12 min to find 1RM DL
100 DU (3:1)
21 Squat Snatch (95/65)
Save Your Spine – 5 Moves To Do Before Lifting Heavy
Most people tend to forget about our spine whenever we start doing our workouts (or any physical activity per se.) This shouldn’t be the case, so we have listed down 5 simple exercises you should do before taking on those heavy barbells. Any clue what they are?
Before starting an intense new fitness routine, you should consult a natural health practitioner or professional fitness trainer to provide you the right form and program that will help you gain strength without injuring yourself. The most common reason that professional athletes stop competing is injury to their bones. So it makes sense that regardless of your fitness level, your priority should be safety first. That includes strengthening your muscles that support your spine and core muscles along with improving flexibility around your joints. Continue reading here.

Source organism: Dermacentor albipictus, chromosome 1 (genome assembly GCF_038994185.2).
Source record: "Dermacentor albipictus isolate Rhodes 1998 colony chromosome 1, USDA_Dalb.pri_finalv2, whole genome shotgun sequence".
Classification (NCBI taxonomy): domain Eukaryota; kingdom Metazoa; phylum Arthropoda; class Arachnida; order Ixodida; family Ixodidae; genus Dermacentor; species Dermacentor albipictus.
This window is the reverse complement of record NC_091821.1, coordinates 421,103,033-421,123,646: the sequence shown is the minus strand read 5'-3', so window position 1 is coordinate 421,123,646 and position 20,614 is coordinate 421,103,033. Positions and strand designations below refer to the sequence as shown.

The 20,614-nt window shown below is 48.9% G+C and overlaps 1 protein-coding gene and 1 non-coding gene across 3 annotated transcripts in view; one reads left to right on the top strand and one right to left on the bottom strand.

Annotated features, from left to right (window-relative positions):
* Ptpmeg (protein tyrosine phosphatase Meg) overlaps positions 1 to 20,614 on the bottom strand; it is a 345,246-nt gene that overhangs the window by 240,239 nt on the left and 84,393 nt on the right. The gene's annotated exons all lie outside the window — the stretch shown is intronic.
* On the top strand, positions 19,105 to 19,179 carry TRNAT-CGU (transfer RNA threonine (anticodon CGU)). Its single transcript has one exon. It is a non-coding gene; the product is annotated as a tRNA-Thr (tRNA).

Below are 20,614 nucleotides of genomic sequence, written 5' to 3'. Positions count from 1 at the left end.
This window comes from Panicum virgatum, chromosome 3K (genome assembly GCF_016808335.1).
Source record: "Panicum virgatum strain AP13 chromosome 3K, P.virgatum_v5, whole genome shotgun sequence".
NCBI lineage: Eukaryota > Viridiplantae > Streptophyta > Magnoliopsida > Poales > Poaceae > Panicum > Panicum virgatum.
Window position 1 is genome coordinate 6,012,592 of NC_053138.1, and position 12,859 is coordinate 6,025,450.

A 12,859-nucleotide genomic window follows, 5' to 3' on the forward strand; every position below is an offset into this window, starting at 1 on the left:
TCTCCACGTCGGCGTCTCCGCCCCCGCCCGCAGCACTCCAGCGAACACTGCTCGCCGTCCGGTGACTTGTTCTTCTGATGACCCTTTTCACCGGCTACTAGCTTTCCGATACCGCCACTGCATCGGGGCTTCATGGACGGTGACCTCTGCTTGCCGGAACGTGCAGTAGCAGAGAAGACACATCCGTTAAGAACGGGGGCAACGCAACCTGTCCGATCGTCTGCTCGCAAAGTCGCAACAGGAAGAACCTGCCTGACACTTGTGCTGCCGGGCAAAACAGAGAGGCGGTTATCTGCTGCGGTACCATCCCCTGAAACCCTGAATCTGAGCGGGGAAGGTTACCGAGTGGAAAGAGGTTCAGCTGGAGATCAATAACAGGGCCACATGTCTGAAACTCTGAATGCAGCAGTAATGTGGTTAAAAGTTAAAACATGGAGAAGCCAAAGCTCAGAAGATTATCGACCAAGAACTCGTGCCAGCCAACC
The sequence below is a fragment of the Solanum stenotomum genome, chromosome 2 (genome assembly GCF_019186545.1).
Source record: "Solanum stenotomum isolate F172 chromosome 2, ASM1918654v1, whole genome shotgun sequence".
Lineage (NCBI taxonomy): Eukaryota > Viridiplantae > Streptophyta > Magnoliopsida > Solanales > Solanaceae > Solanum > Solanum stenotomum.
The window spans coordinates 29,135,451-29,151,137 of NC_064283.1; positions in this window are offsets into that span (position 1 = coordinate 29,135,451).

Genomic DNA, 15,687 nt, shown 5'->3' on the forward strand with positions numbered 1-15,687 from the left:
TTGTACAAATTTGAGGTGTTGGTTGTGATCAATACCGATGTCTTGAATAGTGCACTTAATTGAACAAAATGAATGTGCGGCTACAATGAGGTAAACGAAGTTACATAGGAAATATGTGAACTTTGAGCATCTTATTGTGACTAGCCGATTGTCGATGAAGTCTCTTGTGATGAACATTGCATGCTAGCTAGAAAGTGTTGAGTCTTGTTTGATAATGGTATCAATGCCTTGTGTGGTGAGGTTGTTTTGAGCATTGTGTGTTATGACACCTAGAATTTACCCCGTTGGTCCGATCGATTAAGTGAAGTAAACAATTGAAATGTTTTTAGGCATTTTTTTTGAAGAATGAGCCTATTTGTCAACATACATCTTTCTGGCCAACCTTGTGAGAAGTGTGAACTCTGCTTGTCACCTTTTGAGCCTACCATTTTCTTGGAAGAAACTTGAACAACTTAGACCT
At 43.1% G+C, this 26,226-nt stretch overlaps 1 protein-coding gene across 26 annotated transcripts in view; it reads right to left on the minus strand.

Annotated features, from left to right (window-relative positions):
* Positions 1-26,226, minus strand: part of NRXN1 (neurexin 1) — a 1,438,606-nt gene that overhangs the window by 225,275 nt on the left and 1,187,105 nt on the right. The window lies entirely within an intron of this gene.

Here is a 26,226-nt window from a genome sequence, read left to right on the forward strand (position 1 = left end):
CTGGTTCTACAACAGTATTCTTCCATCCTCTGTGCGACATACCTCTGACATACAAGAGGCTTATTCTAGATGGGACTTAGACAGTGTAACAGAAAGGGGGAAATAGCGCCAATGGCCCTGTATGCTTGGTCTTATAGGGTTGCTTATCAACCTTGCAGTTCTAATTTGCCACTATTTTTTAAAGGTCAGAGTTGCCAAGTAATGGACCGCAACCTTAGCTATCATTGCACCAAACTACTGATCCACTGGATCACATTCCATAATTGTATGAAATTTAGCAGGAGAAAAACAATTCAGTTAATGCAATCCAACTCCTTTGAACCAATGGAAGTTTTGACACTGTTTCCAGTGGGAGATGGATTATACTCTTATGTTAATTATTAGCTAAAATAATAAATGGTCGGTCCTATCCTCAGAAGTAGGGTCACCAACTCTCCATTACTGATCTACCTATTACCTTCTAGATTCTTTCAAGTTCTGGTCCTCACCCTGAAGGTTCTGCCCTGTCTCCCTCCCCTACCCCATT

How Flexibility Affects Strength (& Vice Versa)
By William Imbo
The term ‘muscle-bound’ has long been associated with athletes and individuals that have developed large muscle mass through strength training, but in so doing have significantly reduced their ability to move freely through a full range of motion. This is certainly the case for many people in sports and fitness, and yet, we need only look at gymnasts, Olympic Weightlifters and elite CrossFitters to know that the opposite is true as well. These athletes compete in sports where an imbalance between these two fitness skills would limit their progress and impair their success—and the same applies to you.
How flexibility affects strength